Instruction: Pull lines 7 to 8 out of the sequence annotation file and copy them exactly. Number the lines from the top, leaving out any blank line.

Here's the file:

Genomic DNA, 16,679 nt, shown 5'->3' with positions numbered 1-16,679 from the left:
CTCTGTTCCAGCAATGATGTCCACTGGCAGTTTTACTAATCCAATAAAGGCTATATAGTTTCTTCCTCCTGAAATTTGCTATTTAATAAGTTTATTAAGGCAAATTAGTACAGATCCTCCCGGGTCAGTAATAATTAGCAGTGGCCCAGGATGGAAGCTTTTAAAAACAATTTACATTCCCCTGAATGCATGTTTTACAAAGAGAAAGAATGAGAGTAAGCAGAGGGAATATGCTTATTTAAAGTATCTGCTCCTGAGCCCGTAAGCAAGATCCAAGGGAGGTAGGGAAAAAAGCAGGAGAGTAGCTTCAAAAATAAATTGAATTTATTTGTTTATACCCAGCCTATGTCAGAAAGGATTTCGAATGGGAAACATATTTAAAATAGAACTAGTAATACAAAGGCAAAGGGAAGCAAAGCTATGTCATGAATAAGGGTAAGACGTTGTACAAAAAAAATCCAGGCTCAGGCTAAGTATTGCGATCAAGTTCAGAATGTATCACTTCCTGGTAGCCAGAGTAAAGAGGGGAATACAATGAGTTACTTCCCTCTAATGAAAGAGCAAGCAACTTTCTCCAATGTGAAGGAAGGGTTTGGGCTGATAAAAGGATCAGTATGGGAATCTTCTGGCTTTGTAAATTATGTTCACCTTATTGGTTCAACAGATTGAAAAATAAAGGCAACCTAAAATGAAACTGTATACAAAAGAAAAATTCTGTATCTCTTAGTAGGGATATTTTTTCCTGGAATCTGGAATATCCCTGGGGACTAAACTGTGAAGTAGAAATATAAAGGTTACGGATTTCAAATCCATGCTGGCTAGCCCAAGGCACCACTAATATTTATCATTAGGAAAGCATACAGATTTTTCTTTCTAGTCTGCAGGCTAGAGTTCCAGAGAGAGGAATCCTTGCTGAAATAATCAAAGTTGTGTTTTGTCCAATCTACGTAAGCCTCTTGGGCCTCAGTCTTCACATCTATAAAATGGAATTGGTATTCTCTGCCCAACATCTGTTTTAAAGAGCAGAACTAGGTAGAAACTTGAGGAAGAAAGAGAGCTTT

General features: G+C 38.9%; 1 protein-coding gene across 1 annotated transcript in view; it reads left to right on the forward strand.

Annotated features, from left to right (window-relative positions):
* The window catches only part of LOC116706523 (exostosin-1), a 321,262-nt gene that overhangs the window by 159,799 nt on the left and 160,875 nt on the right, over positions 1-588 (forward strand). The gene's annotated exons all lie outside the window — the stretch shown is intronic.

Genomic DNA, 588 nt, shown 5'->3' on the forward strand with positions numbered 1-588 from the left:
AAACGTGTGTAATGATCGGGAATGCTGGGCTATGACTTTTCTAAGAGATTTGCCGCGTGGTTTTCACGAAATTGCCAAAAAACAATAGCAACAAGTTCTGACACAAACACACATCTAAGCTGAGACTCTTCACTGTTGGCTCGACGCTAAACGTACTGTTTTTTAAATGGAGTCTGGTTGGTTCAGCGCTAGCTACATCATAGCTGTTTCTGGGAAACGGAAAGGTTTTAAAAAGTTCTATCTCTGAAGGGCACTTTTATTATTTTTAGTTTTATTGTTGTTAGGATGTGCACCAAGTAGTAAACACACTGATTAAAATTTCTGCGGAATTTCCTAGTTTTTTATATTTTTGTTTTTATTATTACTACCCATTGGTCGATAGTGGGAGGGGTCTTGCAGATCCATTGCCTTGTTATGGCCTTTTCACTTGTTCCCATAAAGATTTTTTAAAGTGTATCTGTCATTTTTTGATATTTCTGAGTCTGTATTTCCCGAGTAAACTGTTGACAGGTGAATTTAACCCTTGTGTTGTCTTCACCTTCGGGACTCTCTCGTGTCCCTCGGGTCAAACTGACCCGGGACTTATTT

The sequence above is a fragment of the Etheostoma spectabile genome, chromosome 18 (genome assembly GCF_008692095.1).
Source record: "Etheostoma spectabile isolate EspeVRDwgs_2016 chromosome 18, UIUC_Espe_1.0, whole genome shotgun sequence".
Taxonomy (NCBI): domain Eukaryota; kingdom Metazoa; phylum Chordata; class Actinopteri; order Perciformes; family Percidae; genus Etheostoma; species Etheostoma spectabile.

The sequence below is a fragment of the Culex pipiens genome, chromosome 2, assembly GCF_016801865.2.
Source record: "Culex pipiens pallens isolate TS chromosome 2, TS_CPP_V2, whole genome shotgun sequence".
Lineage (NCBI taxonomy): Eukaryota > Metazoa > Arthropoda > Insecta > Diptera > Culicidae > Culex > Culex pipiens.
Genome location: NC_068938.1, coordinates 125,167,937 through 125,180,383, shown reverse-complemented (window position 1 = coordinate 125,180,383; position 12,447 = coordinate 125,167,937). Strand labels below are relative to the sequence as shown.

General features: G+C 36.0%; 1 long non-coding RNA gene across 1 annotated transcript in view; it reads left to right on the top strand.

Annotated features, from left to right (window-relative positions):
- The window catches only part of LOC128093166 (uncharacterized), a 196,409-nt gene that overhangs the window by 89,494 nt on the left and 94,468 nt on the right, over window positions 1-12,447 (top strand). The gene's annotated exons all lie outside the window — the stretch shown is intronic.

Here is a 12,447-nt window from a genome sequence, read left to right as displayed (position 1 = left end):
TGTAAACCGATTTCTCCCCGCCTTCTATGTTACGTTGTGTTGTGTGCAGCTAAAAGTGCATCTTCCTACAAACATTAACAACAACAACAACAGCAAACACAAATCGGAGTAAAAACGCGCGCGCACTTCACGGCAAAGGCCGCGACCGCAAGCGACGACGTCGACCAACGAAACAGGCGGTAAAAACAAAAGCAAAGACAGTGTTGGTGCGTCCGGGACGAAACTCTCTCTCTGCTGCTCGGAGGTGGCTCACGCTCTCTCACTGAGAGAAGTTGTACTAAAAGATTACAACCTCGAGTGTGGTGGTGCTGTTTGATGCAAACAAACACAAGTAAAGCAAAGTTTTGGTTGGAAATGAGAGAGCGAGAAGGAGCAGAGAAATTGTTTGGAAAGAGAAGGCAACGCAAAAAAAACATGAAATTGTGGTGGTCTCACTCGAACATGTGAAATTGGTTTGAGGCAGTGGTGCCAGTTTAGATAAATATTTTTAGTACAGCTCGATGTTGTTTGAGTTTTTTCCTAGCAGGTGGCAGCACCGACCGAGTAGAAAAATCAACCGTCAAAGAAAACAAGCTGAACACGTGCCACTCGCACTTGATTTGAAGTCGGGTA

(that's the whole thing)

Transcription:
AAACGTGTGTAATGATCGGGAATGCTGGGCTATGACTTTTCTAAGAGATTTGCCGCGTGGTTTTCACGAAATTGCCAAAAAACAATAGCAACAAGTTCTGACACAAACACACATCTAAGCTGAGACTCTTCACTGTTGGCTCGACGCTAAACGTACTGTTTTTTAAATGGAGTCTGGTTGGTTCAGCGCTAGCTACATCATAGCTGTTTCTGGGAAACGGAAAGGTTTTAAAAAGTTCTATCTCTGAAGGGCACTTTTATTATTTTTAGTTTTATTGTTGTTAGGATGTGCACCAAGTAGTAAACACACTGATTAAAATTTCTGCGGAATTTCCTAGTTTTTTATATTTTTGTTTTTATTATTACTACCCATTGGTCGATAGTGGGAGGGGTCTTGCAGATCCATTGCCTTGTTATGGCCTTTTCACTTGTTCCCATAAAGATTTTTTAAAGTGTATCTGTCATTTTTTGATATTTCTGAGTCTGTATTTCCCGAGTAAACTGTTGACAGGTGAATTTAACCCTTGTGTTGTCTTCACCTTCGGGACTCTCTCGTGTCCCTCGGGTCAAACTGACCCGGGACTTATTT

The sequence above is a fragment of the Etheostoma spectabile genome, chromosome 18 (genome assembly GCF_008692095.1).